Last time I was in London was just over a year ago: I met a VP of a client and we had coffee, ok, tea, at the Savoy; met up with her adorable now-husband Mark for a long drink-laden meal in Chelsea (where I visibly horrified him with the revelation to him that the Whole Foods there in London that he so adored was in fact, gasp, a Texas import), followed by a mad dash for a cab to get me off to St. Pancras Station for my same day train back to Paris.
And the time before that was to see my sister's film premiere at a film festival in London, where I have memories of tube strike, missing a big law firm party, and walking miles in heels with crushed-in toenails and monstrous blisters.
And the only time before that was a quick weekend getaway with my Junior Year in France buddies, in which the cheap transportation involved a night ferry caught up in vicious storms with everyone sick on the boat, no operating toilets, and barely enough time to grab a burger at a Hard Rock Cafe once we landed on solid ground for a few hours.
All this to say, I really do not know London at all. They do not speak French there, so it is not all that interesting to me in terms of a foreign country, because it seems not too foreign at all. Until we get to the food issues. What to eat. And then it seems really foreign, and I remember this is still a foreign country.
I understand we will be meeting and greeting and learning - me about VC system in the UK, partnerships and trade issues and other business opportunities with Austin (Hackney and Austin have a super cool collaboration already going on--witness Hackney's serious and seriously funky presence at SxSW 2013 via Hackney House) - but I am of course really intrigued about the food situation that awaits. Our group will be debriefing every day at a pub, and I get I will be getting some beer into my diet rather than Côtes du Rhônes this trip, and that's cool. But what about protein and vegetables, the usual stuff I'm supposed to be eating these days.
Before I run to Randall's to stock up on some protein bars and almonds, I've done some quick research to get my food vocabulary ready. One of my favorite and most informative US food blog sites is Serious Eats. And they report that these are the top 10 food items I should be looking for in London:
Pie and Mash with Liquor Sauce
Sticky Toffee Pudding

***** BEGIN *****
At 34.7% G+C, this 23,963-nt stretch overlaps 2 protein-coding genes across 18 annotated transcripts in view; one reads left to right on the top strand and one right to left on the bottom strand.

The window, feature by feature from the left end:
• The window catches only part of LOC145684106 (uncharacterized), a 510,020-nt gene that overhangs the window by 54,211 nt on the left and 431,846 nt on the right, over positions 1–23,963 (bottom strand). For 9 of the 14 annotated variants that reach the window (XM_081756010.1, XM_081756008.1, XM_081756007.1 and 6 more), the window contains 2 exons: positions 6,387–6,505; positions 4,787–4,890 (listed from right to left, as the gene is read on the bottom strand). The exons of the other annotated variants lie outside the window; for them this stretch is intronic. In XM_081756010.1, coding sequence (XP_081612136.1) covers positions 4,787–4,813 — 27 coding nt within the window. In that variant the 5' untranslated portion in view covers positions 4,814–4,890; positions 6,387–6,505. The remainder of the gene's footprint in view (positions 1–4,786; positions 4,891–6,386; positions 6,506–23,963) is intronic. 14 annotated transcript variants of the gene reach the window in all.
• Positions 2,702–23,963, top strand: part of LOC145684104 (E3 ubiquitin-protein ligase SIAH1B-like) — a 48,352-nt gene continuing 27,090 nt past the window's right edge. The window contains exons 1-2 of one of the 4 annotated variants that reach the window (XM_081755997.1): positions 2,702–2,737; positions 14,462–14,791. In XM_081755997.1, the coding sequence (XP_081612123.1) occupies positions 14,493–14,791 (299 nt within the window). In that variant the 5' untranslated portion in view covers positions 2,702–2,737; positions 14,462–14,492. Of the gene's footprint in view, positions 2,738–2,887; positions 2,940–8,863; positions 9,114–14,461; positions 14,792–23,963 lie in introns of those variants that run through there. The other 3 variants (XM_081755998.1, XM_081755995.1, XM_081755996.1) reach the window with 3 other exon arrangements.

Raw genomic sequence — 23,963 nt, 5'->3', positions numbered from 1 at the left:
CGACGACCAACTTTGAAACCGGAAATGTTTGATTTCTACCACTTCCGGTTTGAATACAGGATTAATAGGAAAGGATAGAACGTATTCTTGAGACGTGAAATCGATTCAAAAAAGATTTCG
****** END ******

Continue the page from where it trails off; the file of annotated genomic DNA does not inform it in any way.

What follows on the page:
Toasted Cheese Sandwich aka Cheese Toastie
Roast Bone Marrow
Number one on the list looks seriously yummy, if not seriously non-Paleo. It is described here as follows:
"While we're fans of the gourmet, free-range, responsibly sourced meat pies (like those from Pieminister) you can find around town, you cannot visit London and not hit up one of the ever-shrinking handful of traditional, cash-only pie-and-eel shops. You'll recognize them by their odd hours and lines of old-timers extending out the door at lunch. The thing to order, and there's not a whole lot of choice, is pie and mash with liquor sauce: a minced-beef meat pie and mashed potatoes ladled with a (nonalcoholic) thin green parsley sauce."
The picture is more lovely than it may sound: a light pastry of sorts with meat filling, albeit including mashed potatoes. Ravioli-esque.
But what really sounds perfectly A-ok in my book, is this adorably named Bacon Butty. Serious Eats reports as follows:
It may not be as quintessential a breakfast as, say, a traditional fry-up or beans on toast, but don't underestimate the power of the bacon butty—this is, unapologetically, a sandwich of bacon and white bread. Depending on the type of bread used, it may go by other names—on a large roll, for example, it's a "bacon bap"—but in any case, the building blocks of this salty, satisfying sandwich are quite simple. Thick, meaty back bacon, white bread, and the condiment of your choice (English mustard, HP sauce, ketchup). It's more than just acceptable to dine on this; it's a pretty common on-the-go budget breakfast among many a London office worker. You can't go wrong—it's a bacon sandwich! Also in this category is the chip (French fry) butty and the ever-popular fish finger sandwich."
Have to agree on the can't-go-wrong-with-bacon idea.
This will be interesting.
One of our group already reports via email that I should take the train and not the Tube into town from Heathrow. I guess I need to finish packing....